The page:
Morsi, Shafiq, and Mubarak.Egypt’s conflicting reports


Three interesting developments took place today in Egypt: The claim of victory by both Morsi and Shafiq’s campaigns in the runoff of the presidential election, and the strong  turnout in Tahrir tonight and finally the unconfirmed reports about Mubarak’s death.  I think it is fair to describe today as the day of conflicting reports.

The Morsi campaign was clever to rush to announce the results; by doing so, they took an impression and cemented it as reality, one difficult to challenge, particularly in the current atmosphere of mistrust in both the judiciary and the junta. The counter-claim by the Shafiq campaign has failed to gain credibility, but it succeeded in creating fear of a possible Egyptian version of the Bush/Gore scenario.  Both camps’ reckless unprofessionalism could spark violence following Thursday’s formal announcement of the results.

Second, despite claims of protest lethargy, thousands have responded to the Brotherhood call for protests and turned up in Tahrir as a show of strength and defiance against the military. Tahrir, once a symbol of spontaneous revolution, has became a symbol of one group’s ability to garner support by the push of a button. Energy and lethargy became synonymous with the Brotherhood’s will to confront and not to confront SCAF, respectively.  How far is the group willing to go to defy SCAF − will it try to enter the parliament? Will the riot police interfere? As always, Egypt has more questions than answers.

Third, the confusion about Mubarak’s condition reflect lack of understanding of brainstem death in Egypt, a condition, which is declared as death in Western countries but still not legally acknowledged in Islamic countries like Egypt. Some also mixed with another medical condition called: permanent vegetative state,which is the condition of Israel ex- Prime Minister Sharon.

In this Saga, one minor detail struck me as odd and even ironic:

During the morning press conference of the Morsi campaign, the general coordinator Ahmed Abdel Ati said the following:

“With respect to the People’s Assembly, in a previous incident a president [Mubarak] resorted to a popular referendum, as no authority has the right to dissolve or intervene in the duties of another.”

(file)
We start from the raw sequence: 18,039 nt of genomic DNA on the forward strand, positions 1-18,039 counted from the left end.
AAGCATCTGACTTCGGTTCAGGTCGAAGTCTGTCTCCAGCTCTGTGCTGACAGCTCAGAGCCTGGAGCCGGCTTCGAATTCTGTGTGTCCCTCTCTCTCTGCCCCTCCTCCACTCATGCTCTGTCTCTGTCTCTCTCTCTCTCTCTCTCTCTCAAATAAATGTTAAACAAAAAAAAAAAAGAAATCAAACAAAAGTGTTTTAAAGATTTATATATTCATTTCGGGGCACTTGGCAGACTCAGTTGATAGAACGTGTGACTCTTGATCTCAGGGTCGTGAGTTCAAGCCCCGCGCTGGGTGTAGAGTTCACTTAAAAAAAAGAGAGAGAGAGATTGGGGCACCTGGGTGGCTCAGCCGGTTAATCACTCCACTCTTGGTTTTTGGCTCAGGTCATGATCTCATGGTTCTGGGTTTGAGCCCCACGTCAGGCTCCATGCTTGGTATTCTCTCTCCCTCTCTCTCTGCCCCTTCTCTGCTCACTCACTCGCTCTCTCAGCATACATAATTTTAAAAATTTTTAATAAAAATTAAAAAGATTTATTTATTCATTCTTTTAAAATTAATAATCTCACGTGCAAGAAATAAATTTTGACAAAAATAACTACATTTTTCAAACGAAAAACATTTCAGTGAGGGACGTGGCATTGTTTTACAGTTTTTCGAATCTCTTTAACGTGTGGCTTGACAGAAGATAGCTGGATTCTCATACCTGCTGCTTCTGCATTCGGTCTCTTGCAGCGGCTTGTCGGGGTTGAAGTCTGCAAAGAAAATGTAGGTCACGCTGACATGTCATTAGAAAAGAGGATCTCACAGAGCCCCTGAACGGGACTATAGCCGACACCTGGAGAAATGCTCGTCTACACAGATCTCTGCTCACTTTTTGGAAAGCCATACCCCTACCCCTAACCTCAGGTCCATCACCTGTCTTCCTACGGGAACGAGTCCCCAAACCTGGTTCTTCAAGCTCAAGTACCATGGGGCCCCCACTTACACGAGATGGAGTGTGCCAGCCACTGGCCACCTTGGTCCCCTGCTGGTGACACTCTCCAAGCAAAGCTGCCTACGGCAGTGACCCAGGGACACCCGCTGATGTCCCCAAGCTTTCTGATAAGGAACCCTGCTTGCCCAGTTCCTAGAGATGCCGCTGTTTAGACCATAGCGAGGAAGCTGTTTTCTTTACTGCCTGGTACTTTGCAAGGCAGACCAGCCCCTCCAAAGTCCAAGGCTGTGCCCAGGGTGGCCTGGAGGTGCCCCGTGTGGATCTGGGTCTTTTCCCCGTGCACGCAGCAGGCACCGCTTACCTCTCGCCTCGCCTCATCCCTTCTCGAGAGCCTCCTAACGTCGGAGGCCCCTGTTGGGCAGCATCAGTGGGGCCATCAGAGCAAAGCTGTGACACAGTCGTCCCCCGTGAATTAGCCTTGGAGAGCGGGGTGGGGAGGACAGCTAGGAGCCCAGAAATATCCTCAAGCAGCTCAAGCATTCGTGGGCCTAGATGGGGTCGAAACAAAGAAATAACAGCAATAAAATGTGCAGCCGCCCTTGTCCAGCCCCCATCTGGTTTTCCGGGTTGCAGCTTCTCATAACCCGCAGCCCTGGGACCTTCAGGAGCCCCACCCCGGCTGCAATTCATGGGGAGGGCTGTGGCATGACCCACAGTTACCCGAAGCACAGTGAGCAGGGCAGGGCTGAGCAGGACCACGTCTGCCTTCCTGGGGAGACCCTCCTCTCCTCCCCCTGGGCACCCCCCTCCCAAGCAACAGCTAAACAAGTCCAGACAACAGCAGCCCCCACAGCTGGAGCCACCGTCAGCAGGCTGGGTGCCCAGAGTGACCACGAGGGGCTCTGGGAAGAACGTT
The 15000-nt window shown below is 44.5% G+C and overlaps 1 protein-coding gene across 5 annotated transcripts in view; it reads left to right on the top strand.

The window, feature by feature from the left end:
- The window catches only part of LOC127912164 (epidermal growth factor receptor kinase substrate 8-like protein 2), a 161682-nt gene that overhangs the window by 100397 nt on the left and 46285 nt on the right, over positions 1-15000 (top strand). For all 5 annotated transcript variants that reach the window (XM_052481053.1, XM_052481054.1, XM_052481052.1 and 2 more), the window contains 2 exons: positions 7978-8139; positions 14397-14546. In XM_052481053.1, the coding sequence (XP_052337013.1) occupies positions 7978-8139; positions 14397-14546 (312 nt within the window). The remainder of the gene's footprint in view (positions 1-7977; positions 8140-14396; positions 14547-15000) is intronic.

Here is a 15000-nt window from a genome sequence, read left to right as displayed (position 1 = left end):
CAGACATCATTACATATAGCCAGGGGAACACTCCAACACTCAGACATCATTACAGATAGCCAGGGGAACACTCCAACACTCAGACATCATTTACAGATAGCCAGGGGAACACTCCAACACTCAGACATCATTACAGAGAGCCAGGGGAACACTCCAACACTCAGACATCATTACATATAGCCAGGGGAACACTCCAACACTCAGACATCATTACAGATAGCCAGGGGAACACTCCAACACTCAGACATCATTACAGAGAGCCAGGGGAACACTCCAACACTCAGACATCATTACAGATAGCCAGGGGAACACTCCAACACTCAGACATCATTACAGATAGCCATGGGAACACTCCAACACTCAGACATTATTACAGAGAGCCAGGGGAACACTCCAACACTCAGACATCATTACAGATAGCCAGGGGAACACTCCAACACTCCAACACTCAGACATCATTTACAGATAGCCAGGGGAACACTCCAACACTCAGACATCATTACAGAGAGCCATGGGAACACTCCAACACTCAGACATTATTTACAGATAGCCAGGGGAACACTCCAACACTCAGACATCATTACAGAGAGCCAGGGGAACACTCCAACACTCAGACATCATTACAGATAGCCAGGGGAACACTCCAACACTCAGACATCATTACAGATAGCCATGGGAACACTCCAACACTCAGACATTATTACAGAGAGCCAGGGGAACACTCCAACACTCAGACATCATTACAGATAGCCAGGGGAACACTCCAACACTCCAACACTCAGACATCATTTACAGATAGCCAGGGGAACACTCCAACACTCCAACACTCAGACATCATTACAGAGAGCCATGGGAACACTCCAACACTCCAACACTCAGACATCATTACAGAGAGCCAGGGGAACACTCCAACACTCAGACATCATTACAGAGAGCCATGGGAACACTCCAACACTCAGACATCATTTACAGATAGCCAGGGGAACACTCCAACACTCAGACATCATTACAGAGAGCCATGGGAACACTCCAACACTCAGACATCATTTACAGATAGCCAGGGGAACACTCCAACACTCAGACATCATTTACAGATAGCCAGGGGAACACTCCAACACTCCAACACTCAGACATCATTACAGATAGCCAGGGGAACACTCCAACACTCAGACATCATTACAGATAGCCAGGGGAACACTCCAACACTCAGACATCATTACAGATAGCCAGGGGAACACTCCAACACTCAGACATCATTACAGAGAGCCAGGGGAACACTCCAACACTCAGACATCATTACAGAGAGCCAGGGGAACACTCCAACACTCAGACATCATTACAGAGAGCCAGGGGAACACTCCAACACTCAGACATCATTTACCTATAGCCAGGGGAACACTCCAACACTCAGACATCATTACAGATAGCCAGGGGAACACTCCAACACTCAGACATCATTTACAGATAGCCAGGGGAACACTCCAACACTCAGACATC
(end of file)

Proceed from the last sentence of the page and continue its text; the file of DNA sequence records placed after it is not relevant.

Clearly the Brotherhood saw Mubarak’s devious attempt to bypass previous Court verdict as a good example to follow. Never in my wildest dreams did I think that Mubarak’s actions would be taking as exemplary by the same group that claims to represent the revolution against him. Plus, they are partly to blame for the disbandment of the parliament by insisting on amending the election law despite knowing that it is not legally sound. If this is not unusual, then what is?

Egypt, still crippled by the corrupt fight for power it currently faces, has no clear roles for the game; as Marc lynch smartly describe it: one great game of Calvinball, except, we don’t have just one ball; we have two non-great “balls”− one SCAFball and another MBball − and both sometimes like to play separately, creating their own virtual realities before they eventually collide.

As for Mubarak, the obsession with a humiliated, politically irrelevant man indicates that Egypt still lives in the past and refuses to move forward to the future.

Meanwhile, Egypt’s layers of governance are slowly eroding. Even the Judiciary is losing is credibility. Millions of Egyptians are struggling to earn a living, queuing for gas and diesel, and experiencing deteriorating security in many areas, while tension is rising at the Israeli border. Unless both parties, SCAF and the Brotherhood, cease their lust for power, the country may descend into new dark era that makes 1954 seem like a walk in the park.

About nervana111

Blogger and Commentator on Middle East issues
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One Response to Morsi, Shafiq, and Mubarak.Egypt’s conflicting reports

  1. Don says:

    Well said, Nervana. A clear evaluation of the situation and its complexity. We can only hope good things for Egypt.

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